Being an amusing lot, our own commentary was far more entertaining. We all cringed when eminences like the Prince and Princess of Kent, the Duke of Gloucester and Princess Alexandra were transported in minibuses about as royal-looking as rental car courtesy vans. We watched in disbelief as reporters interviewed spectators wearing wedding dresses and carrying signs saying things like, “It should have been me” and “Any second thoughts?” And like any worthwhile TV spectacle, the fashions came under close scrutiny, the princesses Eugenie and Beatrice being singled out for looking like the most cloying confections in a patisserie display case.

The future queen’s maiden name elicited the observation, “It’s a bit like marrying someone named Bethany Bourgeois,” while the appearance of the bride’s father prompted one peer to exclaim, “Can you believe this is a man who’s made a fortune off of selling fart cushions?!?” Regarding one of the myriad clergymen in the cathedral, someone wondered, “Who’s the chap in the Harry Potter cloak?” And when the Archbishop of Canterbury took off his mitre and said, “Let us pray,” someone else observed, “90% of pedophiles are bearded.”

When someone mentioned that Prince Harry was planning the after party, someone else noted that in that case, they probably should have invited Italian scoundrel Silvio Berlusconi. Then one of the ladies shared the fun fact that there’s an ancient law in England requiring a special license to get married after dusk, because in olden days fathers would try to palm their ugly daughters off on unsuspecting grooms by arranging the wedding for nighttime.

Sarah served delicious little nibbly things like quail’s eggs, mushroom canapes, and salmon pate. We managed to polish off a case-plus of champagne, with some scotch thrown in for good measure, and after the newlyweds appeared on the balcony of Buckingham Palace for their eagerly awaited kiss, we all went outside to watch the Royal Air Force flyover. Then it was time for lunch, which, after a good deal of debate, it was determined we should do in Primrose Hill. Lord Monson (the 12th Baron) stopped by just as the Viscount and I were trying to make everyone fit in one car by climbing into the boot of a Jaguar station wagon. Unimpressed by this display, Lord Monson declined the invitation to join us for lunch, but a well-dressed and perplexed-looking blonde who was with him did wedge herself into the back seat and announced repeatedly that she had to be back in the West End by 5:30.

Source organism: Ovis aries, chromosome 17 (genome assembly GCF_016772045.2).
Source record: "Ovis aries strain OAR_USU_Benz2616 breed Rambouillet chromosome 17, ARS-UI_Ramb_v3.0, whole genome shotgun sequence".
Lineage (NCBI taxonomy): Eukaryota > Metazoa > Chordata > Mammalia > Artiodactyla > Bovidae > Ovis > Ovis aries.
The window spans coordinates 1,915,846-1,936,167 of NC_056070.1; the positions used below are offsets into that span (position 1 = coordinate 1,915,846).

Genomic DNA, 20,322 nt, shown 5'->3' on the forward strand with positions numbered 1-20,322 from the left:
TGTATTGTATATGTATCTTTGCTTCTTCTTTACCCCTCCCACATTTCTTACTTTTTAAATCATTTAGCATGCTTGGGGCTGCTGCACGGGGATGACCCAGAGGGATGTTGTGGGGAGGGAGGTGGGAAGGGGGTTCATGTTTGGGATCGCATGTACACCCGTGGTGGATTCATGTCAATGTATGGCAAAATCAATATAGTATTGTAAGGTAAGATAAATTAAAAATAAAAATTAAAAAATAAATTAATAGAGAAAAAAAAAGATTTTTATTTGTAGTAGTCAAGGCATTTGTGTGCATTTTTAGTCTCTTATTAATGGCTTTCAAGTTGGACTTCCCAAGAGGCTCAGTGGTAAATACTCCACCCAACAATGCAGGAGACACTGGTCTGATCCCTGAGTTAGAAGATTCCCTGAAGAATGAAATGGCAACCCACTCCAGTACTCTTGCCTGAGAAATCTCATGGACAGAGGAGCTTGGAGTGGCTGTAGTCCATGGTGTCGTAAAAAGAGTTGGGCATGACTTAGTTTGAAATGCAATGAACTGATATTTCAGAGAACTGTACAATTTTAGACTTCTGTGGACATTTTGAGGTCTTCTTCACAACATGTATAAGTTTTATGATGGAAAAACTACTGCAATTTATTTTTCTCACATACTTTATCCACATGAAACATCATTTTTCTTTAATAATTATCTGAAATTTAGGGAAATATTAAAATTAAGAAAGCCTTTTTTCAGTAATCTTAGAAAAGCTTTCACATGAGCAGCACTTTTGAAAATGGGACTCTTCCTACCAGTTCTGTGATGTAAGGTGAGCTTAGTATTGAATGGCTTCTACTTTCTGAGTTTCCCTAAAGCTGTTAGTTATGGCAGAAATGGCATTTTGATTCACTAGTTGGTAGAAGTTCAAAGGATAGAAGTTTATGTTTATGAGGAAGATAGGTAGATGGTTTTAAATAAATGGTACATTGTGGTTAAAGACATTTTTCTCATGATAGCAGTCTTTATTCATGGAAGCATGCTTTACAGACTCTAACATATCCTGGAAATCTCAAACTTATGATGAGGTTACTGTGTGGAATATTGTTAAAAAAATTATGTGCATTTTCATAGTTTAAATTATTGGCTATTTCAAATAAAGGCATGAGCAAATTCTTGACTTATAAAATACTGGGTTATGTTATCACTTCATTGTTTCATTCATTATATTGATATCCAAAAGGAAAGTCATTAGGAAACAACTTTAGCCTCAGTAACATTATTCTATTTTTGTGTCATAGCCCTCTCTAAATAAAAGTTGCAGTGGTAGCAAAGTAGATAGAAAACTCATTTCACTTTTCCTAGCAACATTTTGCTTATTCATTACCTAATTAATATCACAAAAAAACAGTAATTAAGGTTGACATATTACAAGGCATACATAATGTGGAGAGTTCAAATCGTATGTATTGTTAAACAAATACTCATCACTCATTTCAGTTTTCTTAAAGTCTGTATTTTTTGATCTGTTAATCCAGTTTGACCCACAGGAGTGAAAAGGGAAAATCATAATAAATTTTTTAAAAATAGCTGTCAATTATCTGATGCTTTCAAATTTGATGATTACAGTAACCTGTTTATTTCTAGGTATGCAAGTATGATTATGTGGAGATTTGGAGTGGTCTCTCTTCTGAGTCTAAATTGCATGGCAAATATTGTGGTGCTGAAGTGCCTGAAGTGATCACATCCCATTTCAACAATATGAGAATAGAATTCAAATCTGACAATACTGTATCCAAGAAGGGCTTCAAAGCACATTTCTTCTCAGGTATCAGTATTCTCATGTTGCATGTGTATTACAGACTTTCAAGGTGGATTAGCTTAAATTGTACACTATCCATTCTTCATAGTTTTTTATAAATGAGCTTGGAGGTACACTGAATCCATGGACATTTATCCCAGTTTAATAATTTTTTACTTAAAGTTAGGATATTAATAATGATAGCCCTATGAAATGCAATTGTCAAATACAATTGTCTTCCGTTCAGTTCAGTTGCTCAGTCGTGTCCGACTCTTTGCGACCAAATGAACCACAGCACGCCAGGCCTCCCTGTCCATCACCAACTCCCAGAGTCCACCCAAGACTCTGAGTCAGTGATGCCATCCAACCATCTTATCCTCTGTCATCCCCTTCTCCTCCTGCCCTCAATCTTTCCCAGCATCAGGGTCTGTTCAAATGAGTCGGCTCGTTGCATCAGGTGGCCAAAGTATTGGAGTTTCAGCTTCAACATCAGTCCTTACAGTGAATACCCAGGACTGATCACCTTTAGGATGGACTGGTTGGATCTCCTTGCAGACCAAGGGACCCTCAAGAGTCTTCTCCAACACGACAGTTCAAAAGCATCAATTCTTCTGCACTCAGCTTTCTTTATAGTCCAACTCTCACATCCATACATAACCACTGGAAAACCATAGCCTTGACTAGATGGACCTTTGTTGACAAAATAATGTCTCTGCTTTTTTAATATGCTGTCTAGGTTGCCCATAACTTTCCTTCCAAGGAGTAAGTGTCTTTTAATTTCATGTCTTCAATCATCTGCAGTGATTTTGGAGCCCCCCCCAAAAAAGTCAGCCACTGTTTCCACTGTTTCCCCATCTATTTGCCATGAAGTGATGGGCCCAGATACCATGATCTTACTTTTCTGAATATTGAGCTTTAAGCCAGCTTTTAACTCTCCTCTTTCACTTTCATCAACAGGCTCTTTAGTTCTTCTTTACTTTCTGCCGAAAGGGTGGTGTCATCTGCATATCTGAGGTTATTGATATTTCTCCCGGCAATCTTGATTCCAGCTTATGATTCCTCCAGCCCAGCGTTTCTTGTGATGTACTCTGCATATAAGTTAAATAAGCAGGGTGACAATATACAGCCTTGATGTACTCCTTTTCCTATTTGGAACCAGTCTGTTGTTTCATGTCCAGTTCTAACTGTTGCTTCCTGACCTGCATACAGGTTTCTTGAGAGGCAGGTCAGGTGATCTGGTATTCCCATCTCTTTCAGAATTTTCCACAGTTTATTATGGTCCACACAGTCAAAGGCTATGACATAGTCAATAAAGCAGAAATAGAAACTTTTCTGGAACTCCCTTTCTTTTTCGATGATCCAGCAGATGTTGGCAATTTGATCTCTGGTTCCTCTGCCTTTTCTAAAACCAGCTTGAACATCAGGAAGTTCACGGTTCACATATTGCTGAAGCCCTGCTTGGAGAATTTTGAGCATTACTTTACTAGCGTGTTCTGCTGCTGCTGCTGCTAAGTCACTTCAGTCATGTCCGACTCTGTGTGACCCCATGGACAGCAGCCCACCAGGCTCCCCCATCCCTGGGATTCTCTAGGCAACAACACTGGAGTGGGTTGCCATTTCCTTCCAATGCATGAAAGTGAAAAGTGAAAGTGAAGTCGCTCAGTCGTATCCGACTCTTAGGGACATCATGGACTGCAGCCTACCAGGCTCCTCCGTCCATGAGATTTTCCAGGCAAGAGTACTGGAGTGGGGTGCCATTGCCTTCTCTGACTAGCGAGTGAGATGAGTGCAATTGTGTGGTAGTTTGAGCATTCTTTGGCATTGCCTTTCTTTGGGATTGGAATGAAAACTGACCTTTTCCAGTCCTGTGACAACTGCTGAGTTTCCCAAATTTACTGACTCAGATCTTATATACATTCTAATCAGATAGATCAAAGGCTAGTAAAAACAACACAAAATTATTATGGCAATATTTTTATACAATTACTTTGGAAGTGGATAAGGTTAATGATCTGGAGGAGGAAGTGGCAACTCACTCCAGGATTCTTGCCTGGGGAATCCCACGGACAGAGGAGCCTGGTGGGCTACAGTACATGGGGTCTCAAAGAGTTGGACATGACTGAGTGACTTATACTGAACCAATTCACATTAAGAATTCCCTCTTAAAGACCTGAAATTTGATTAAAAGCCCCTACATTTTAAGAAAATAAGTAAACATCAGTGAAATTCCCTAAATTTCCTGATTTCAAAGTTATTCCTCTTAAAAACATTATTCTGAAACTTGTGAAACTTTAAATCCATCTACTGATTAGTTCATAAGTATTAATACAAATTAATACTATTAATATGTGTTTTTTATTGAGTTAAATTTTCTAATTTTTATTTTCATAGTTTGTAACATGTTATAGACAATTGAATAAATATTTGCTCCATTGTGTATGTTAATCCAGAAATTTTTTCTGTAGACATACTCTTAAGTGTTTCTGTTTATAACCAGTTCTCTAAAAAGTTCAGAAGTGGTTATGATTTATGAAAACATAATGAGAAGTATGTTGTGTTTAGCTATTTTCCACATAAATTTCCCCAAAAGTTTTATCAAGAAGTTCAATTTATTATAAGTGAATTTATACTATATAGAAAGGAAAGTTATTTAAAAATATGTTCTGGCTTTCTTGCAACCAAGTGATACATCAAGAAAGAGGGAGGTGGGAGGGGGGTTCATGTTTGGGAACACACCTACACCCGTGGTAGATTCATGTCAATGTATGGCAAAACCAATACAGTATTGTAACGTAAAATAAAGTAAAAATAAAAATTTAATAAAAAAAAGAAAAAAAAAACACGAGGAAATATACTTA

Rhodri and me in the boot of the Jaguar

The rest of the day is a bit of a blur, although I do recall that at the restaurant, Cat Deeley (the host of So You Think You Can Dance), was seated at the next table and occasionally glared at us when we got particularly raucous. Somehow, we ended up at a bar reminiscent of a German prison before stumbling  home at two a.m.

So I never did get to Westminster Abbey for the royal wedding.

But I did get three lords a-leaping, one TV star, and a right royal hangover.

Cat Deeley at the next table (She's much prettier than this photo)

Prince Charles and the Queen waving from the window

Prince William, beaming

Then Angelina Jolie showed up!

AND Kylie Minogue!

Even Posh and Becks crashed our party.

And the after-party raged into the wee hours.